In spite of the observation of the Court of Appeals in this action that relevant market must be carefully defined and proof is indispensable, it is far from crystal clear exactly what the Plaintiff contends. Perhaps the best statement of its most recent contention is found in its proposed findings of fact, as follows:

28. The relevant geographic market for purposes of Plaintiff's Section II (sic) claim, is the ProvidencePawtucket Warwick, Standard Metropolitan Statistical Area (P.P.W.S.M.S.A.) A relevant geographic sub market is the Providence City Zone as designated by the Audit Bureau Circulation Reports.
29. The relevant product market for purposes of plaintiff's Section II (sic) claims are:
a) Daily newspaper readership.
b) Daily newspaper advertising.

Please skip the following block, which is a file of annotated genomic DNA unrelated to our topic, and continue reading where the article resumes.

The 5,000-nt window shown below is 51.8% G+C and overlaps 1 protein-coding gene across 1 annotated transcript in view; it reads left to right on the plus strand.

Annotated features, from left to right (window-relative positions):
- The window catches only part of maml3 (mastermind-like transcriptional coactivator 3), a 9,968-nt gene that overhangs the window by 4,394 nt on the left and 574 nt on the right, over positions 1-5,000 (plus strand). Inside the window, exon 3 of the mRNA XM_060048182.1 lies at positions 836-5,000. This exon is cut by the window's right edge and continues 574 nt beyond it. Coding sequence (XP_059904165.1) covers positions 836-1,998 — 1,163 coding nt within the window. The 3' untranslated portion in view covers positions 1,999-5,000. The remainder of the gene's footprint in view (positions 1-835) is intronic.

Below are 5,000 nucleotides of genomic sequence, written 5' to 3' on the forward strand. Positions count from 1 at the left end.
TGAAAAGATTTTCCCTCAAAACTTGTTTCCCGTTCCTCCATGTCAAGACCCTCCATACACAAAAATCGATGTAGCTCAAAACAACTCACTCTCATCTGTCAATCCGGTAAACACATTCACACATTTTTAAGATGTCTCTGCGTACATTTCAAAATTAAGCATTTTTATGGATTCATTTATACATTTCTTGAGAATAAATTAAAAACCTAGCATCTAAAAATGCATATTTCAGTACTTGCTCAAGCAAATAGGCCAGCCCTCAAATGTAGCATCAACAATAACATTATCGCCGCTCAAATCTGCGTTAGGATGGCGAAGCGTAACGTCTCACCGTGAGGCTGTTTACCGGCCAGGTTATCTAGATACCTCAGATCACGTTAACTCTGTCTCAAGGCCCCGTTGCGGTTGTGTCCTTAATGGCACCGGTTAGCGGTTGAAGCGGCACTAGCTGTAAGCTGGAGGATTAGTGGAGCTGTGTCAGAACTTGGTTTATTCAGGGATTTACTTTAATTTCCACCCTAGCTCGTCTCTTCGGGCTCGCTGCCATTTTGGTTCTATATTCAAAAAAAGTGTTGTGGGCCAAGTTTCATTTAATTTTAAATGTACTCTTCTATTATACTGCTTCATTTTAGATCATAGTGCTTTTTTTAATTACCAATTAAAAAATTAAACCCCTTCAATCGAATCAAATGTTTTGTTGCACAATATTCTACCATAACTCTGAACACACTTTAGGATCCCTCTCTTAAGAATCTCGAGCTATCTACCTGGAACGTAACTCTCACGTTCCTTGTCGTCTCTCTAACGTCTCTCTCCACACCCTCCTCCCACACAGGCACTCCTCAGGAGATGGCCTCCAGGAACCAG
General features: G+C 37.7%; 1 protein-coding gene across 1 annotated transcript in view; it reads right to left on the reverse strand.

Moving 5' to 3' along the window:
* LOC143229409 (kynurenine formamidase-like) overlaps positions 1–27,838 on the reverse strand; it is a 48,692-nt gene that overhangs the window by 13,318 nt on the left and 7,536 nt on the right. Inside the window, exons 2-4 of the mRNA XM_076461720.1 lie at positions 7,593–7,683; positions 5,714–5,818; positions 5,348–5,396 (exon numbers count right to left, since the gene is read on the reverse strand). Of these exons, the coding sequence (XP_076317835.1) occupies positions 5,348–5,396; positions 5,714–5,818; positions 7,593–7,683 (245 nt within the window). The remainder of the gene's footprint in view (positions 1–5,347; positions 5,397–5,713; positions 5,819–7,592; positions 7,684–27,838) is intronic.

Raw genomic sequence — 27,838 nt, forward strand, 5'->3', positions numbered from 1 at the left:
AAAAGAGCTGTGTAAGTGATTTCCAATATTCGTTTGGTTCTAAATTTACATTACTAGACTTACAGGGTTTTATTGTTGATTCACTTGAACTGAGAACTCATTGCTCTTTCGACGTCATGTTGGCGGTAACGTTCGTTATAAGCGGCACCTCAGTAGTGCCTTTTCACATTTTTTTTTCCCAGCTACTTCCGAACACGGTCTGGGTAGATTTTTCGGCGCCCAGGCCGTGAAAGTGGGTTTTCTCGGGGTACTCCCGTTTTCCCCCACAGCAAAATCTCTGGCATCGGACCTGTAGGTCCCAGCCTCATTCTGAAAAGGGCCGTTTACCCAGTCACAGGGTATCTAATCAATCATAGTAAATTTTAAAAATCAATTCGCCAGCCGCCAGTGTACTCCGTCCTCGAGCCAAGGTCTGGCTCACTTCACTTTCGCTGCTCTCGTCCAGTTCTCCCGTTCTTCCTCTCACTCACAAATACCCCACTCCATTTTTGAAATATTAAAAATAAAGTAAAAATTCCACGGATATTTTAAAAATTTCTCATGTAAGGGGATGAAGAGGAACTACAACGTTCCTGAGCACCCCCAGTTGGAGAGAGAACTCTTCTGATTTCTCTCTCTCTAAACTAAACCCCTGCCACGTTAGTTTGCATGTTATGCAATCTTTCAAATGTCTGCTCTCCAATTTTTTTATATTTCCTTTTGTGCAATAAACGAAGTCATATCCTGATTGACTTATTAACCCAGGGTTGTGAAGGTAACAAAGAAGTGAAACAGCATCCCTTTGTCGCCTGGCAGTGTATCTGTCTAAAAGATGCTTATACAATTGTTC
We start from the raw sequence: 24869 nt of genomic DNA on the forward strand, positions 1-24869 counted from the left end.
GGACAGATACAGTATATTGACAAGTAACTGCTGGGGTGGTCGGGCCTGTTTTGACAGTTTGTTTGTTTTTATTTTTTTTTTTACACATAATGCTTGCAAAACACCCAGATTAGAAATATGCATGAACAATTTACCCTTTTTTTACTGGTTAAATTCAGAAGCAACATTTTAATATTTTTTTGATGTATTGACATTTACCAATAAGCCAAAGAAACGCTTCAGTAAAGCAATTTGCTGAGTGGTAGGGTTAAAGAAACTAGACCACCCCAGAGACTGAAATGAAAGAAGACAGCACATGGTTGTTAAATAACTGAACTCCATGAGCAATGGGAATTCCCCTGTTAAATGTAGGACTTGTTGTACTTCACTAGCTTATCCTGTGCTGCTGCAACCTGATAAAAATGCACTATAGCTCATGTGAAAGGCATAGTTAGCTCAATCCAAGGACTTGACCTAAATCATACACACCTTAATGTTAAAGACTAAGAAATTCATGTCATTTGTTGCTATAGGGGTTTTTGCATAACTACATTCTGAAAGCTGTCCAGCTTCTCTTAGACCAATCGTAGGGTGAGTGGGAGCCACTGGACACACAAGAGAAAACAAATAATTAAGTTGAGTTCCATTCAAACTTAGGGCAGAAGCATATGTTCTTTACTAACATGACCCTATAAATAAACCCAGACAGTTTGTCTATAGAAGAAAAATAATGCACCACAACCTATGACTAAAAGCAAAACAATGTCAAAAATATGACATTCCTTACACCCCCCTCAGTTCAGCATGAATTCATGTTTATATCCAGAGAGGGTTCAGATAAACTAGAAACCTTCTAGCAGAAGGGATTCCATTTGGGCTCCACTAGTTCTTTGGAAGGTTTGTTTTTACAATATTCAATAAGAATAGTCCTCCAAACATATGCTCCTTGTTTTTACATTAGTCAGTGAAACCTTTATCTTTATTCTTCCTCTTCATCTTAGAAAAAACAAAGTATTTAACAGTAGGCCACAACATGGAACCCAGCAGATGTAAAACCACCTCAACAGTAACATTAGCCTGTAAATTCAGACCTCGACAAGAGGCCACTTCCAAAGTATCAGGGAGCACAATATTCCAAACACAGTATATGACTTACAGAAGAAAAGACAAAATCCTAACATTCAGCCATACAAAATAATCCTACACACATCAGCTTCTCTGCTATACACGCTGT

These markets are interdependent and comprise the daily newspaper market. 30. Daily newspapers are a distinct and separate product market from all other forms of advertising media.

Plaintiff contends that because of Defendant's policy, it is denied access to the relevant daily newspaper advertising market, and that Defendant possesses this power of elimination due to its ". . . `strategic dominance' over the daily newspaper market and that it possesses monopoly power in the daily newspaper market in the relevant geographic areas." (Reply Memorandum of Plaintiff, Page 6).

Plaintiff contends both a vertical and a horizontal effect of the Defendant's policy, i. e. horizontal in the sense that the effect of the policy is to preserve the Defendant's position as a distributor of rental information from competition, and vertical in the sense that all rental referral firms are eliminated from the marketplace.